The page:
It does my heart good to see doctors in the U.K. standing up for evidence based medicine. Perhaps there’s hope for all of us yet.

The Atheist Bus Campaign.

The British Humanist Association decided it was time that someone put out a pro-atheism message to counter some of the pro-religion ads that show up all over the U.K. so they put together a plan to raise some money to do just that:

The Atheist Bus Campaign launches today, Tuesday October 21 2008. With your support, we hope to raise £5,500 to run 30 buses across the capital for four weeks with the slogan: “There’s probably no God. Now stop worrying and enjoy your life.”

Professor Richard Dawkins, bestselling author of The God Delusion, is officially supporting the Atheist Bus Campaign, and has generously agreed to match all donations up to a maximum of £5,500, giving us a total of £11,000 if we reach the full amount – enough for a much bigger campaign. The British Humanist Association have kindly agreed to administer all donations.

With your help, we can brighten people’s days on the way to work, help raise awareness of atheism in the UK, and hopefully encourage more people to come out as atheists. We can also counter the religious adverts which are currently running on London buses, and help people think for themselves.

As Richard Dawkins says: “This campaign to put alternative slogans on London buses will make people think – and thinking is anathema to religion.”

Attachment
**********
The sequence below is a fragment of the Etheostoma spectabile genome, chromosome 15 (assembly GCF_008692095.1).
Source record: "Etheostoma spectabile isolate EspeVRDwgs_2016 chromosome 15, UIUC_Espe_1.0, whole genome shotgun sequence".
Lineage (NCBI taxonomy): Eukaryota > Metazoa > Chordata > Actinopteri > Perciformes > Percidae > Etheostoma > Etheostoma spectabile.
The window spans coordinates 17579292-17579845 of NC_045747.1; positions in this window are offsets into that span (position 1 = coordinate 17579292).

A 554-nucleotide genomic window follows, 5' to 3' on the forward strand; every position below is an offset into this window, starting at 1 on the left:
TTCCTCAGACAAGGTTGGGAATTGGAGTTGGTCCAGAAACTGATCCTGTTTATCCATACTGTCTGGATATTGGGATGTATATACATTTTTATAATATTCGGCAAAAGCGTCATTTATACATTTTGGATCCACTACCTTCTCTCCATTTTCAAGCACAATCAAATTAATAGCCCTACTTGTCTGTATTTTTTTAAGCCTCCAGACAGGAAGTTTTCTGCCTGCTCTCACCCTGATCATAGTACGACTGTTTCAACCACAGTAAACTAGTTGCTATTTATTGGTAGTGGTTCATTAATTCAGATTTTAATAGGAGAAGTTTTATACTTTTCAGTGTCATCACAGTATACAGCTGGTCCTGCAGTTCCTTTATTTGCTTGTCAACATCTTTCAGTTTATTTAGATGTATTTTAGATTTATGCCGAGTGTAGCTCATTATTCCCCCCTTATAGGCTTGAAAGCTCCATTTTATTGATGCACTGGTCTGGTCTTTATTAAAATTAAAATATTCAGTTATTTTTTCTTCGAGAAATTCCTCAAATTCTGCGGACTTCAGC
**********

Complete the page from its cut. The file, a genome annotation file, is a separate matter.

http://www.atheistcampaign.org

Which is pretty cool and my only complaint is that it’s happening in the U.K. and not all across America. Still it’s good to see the message getting out. It does my heart even more good to know that in the two days the campaign has been soliciting donations it’s not only met its original goal but has gone on to collect a total of £ 88,237.45 so far! That’s a huge success that will see the campaign expanded to cover the whole of the U.K. and include more than just buses. They’re still accepting donations as well so it may grow even more before it’s done.

Thanks to SEB regular djbrianuk for letting me know about this wonderful campaign. Now we just need to get it brought over here to the states.

And I have to admit that the slogan would make a wonderful tag line for SEB.

This is what a surveillance society looks like.

The U.K. has a shitload of closed circuit television cameras (CCTV) almost everywhere you go. One local artist who realized that he was monitored almost constantly by the police decided to see how long it would take them to notice an 8 foot tall alien wandering on an empty street so he got some friends together and made it happen: